Four Seasons Of Marriage

“Yet he has not left himself without testimony: He has shown kindness by giving you rain from heaven and crops in their seasons; he provides you with plenty of food and fills your hearts with joy.” – Acts 14:17 (NIV).  

Marriage relationships are constantly changing. Attitudes shift, emotions fluctuate, and circumstances change. The natural seasons – spring, summer, fall, and winter are analogous for the changes that occur in a marriage. Marriages are perpetually in a state of transition, continually moving from summer to fall or perhaps from winter to spring – perhaps not annually, as in nature, but just as certainly and consistently. And typically, the cycle repeats itself many times throughout the life of a marriage. It is important to know which season your marriage is in and how to deal with the challenges and opportunities each season presents.  

The “Spring” of marriage is the time of productivity and being busy. Instead of letting the busyness of life take over, you have to find time to say “No” to other things and to say “Yes” to the marriage. The “Summer” of marriage is a time of rest and relaxation where you have time to work at the marriage because you have the space to do it. The “Fall” of marriage is the time of big change. Whether it’s a career change, having more kids or losing a loved one, change happens and it can cause a lot of stress on the marriage. The “Winter” of marriage is the time of struggle and sadness full of obstacles and stress. This is the season when you have to fight the hardest for your marriage. 

No matter what season we are in we need to remember that God is in control. The seasons change because of God’s design and control. He graciously provided four seasons on the Earth for a reason. Not every area of the country enjoys as major of a change as others, but the seasons still produce what God intends for them to produce. As Solomon said, “…there is a season, a time for every purpose under heaven.” This time is fixed and follows God’s pattern and design. In the same way, God is in control in each season of your marriage.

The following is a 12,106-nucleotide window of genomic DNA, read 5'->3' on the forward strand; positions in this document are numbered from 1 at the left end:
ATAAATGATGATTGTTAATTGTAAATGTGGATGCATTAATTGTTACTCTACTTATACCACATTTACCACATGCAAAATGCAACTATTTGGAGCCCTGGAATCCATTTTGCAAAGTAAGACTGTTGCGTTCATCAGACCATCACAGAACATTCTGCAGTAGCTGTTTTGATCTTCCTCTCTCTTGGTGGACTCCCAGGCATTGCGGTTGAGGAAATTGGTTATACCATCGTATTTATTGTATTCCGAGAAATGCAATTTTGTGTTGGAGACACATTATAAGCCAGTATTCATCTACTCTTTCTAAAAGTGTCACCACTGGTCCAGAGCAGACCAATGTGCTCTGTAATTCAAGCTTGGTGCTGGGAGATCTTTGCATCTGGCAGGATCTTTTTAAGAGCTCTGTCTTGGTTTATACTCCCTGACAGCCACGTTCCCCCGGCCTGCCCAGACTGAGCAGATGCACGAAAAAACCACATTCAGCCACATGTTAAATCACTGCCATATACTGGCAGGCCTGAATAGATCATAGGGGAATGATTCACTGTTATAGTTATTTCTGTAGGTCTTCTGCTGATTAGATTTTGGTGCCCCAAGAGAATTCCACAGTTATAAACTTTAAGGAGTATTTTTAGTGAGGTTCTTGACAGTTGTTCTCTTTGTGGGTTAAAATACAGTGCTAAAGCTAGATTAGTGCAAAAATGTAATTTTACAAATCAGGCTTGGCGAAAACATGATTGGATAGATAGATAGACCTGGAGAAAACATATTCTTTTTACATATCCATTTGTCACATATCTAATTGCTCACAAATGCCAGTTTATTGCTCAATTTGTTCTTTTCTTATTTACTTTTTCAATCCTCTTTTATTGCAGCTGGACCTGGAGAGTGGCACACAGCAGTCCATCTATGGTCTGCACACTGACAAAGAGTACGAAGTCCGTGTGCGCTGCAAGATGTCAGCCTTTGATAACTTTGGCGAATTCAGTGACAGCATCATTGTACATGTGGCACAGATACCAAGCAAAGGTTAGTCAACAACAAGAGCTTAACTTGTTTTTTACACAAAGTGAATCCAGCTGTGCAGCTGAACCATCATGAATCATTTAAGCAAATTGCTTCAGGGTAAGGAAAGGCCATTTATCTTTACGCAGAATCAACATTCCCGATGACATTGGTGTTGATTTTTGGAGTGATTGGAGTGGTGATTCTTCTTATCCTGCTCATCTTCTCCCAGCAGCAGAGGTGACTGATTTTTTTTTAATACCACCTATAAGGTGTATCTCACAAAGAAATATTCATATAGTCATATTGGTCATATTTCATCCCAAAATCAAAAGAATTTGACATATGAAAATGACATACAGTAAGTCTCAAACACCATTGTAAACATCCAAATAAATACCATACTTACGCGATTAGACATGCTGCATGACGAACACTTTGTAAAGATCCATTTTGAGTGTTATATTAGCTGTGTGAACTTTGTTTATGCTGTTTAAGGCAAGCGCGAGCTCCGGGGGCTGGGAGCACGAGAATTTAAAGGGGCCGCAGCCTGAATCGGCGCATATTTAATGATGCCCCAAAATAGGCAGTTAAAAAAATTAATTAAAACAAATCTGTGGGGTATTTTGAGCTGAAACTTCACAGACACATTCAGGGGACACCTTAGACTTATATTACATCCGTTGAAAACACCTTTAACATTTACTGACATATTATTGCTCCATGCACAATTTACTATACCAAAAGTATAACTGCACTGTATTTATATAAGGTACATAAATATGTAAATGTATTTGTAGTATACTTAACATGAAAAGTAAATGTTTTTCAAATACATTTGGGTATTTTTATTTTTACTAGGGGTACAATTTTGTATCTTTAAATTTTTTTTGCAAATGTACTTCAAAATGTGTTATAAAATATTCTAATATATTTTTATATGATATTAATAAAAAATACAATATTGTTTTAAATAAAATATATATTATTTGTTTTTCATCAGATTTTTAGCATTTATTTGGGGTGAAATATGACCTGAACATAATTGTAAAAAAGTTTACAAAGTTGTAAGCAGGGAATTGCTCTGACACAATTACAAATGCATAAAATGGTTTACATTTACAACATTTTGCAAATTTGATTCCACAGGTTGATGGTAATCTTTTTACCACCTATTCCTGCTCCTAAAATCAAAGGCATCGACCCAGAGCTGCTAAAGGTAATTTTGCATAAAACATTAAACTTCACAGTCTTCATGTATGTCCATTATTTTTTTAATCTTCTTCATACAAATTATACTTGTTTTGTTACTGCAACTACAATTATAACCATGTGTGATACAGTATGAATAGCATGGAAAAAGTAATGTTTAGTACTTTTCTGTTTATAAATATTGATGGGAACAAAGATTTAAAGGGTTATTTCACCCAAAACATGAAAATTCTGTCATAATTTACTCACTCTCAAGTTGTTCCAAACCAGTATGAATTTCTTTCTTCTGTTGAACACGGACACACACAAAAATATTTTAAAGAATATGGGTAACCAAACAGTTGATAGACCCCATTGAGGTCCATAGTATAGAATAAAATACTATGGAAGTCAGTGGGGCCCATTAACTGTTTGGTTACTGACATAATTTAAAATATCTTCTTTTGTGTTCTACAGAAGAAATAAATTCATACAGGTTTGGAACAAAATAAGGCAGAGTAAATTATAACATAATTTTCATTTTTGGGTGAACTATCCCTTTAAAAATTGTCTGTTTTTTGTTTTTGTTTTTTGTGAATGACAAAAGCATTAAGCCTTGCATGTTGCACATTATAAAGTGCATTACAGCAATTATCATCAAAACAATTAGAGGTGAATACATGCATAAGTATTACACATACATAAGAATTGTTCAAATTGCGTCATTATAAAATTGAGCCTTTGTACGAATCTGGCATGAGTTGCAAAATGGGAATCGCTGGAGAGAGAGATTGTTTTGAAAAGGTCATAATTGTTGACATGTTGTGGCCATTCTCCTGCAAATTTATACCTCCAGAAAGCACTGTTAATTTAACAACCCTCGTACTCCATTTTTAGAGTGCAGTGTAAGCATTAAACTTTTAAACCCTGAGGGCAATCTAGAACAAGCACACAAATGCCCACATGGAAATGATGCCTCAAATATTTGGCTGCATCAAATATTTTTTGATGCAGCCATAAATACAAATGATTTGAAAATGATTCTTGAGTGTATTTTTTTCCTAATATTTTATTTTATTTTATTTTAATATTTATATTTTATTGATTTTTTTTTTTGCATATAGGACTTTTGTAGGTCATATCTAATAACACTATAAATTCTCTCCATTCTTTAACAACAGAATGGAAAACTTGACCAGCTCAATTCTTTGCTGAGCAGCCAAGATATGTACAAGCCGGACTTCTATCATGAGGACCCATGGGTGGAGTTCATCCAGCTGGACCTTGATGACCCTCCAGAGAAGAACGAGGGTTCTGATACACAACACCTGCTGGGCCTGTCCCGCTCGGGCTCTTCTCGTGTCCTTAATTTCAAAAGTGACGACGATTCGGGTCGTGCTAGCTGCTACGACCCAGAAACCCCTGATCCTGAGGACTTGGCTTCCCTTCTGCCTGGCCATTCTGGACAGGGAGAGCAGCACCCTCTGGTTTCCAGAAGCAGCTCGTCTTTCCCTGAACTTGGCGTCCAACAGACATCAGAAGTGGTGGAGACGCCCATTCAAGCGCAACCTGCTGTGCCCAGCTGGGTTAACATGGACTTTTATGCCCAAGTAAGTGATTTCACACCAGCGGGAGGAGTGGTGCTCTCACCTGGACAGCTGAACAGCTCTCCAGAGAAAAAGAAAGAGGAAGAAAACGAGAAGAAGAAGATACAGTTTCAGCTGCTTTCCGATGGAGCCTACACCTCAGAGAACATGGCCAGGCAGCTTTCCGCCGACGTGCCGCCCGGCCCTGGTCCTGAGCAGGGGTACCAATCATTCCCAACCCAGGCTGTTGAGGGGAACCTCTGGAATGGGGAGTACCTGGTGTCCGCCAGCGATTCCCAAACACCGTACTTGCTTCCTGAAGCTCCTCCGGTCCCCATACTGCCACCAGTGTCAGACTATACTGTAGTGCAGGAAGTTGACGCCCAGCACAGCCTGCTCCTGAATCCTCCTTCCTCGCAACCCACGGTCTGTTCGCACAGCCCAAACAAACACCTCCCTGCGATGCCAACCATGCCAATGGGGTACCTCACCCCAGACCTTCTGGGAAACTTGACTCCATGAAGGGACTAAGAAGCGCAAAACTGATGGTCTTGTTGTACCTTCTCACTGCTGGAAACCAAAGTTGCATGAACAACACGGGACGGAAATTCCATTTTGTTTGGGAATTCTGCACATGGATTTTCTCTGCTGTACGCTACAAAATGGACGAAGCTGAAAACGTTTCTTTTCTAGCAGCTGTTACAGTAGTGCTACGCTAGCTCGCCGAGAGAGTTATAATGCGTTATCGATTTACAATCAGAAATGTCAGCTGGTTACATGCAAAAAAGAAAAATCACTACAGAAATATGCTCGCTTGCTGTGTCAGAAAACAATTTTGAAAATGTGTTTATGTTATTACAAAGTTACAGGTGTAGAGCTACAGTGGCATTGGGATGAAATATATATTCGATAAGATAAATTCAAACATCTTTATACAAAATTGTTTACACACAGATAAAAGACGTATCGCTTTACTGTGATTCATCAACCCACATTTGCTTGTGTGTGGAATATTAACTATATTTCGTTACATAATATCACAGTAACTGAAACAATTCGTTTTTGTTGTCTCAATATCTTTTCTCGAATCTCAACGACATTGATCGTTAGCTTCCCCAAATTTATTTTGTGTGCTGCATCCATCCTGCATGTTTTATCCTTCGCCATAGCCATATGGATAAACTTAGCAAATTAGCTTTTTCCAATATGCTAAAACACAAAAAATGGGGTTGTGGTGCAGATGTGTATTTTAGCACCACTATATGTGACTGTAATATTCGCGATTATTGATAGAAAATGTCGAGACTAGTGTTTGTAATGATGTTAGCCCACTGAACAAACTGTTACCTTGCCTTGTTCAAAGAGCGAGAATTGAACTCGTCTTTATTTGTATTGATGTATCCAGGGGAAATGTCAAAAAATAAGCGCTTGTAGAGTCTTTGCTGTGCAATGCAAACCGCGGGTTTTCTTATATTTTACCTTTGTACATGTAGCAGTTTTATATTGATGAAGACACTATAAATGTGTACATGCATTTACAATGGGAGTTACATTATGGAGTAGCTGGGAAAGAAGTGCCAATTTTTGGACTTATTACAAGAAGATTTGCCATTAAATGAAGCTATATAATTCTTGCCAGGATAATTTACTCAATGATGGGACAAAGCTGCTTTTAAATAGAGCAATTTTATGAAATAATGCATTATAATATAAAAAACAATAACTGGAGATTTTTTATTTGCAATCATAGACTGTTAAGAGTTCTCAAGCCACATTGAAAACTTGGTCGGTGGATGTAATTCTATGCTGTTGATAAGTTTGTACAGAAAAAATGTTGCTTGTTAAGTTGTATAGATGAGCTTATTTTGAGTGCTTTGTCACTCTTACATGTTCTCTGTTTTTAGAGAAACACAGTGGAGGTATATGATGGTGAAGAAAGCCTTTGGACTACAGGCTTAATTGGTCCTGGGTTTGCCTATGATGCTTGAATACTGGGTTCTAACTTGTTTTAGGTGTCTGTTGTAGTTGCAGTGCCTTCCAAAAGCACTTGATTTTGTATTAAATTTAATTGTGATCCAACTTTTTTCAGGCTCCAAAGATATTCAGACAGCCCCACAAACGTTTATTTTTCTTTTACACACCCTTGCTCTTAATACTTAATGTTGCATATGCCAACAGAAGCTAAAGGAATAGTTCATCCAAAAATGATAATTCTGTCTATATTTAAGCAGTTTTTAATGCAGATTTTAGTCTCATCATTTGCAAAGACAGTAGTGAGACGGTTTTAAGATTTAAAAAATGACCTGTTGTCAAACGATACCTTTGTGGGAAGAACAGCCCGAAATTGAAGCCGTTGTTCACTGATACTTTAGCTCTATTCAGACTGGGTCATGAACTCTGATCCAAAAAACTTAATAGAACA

In addition, God intends for us to take advantage of this season. God’s intention in this season of your life is for you to not just accept it but embrace it. This is what God has given to you. So look at this season as God’s gift to you and your spouse. God desires for you to respect and trust Him in this season. God’s design in bringing various seasons in life with both their opportunities and challenges teaches us to trust Him – His plan, His purposes, and His character. He brings these things in His timing or season in order to also produce respect. We are not in charge. We do not determine the season. God does. Therefore, as the seasons come and go, we are to increasingly trust God with them and our marriage.

Discussion Questions:

  1. Does the season change help you respect and trust God more? Do you embrace the opportunities and challenges ahead? Do you see this season as a gift? 
  2. What can we do to better trust God and rejoice in this season?

We All Have Our Flaws

“Therefore, accept each other just as Christ has accepted you so that God will be given glory.” – Romans 15:7  

We long for acceptance in our relationships. Everyone wants to know that even with all of our faults, we are still appreciated, loved, and valued.  Yet only God is able to love us unconditionally all of the time. We are loved—warts and all—and we were loved while we were still sinful. God loved us so much that He gave His only Son for us (John 3:16). 

That’s how God sees us. God calls us to see others through His eyes. Accepting each other and loving each other in spite of our faults will benefit one another but, more importantly, it will reflect God in us.  Yet sometimes we feel as if we are somehow above the fray.  

From our high and lofty view, it’s easy to see all the ways other people are failing us or have wronged us. We can sit up on our perch and pick out the mistakes everyone else is making. We are able to do that because we have such a perfect understanding of how the world should run. “I would never make a mistake by doing that…”

The flaw in this logic is that we are all sinners with no innate holiness. Any success or achievements or character attributes we possess is because of Jesus’ work in us.  Any growth we experience is God bringing it about in me. When I criticize someone else for committing a sin I believe myself to be free from, I’m forgetting the obvious truth that Jesus is the one who has given me every victory I have ever experienced over sin. Paul warns the Corinthians about lifting themselves up on their supposed merits as if they were responsible for generating them: “For what gives you the right to make such a judgment? What do you have that God hasn’t given you? And if everything you have is from God, why boast as though it were not a gift?” (I Corinthians 4:7)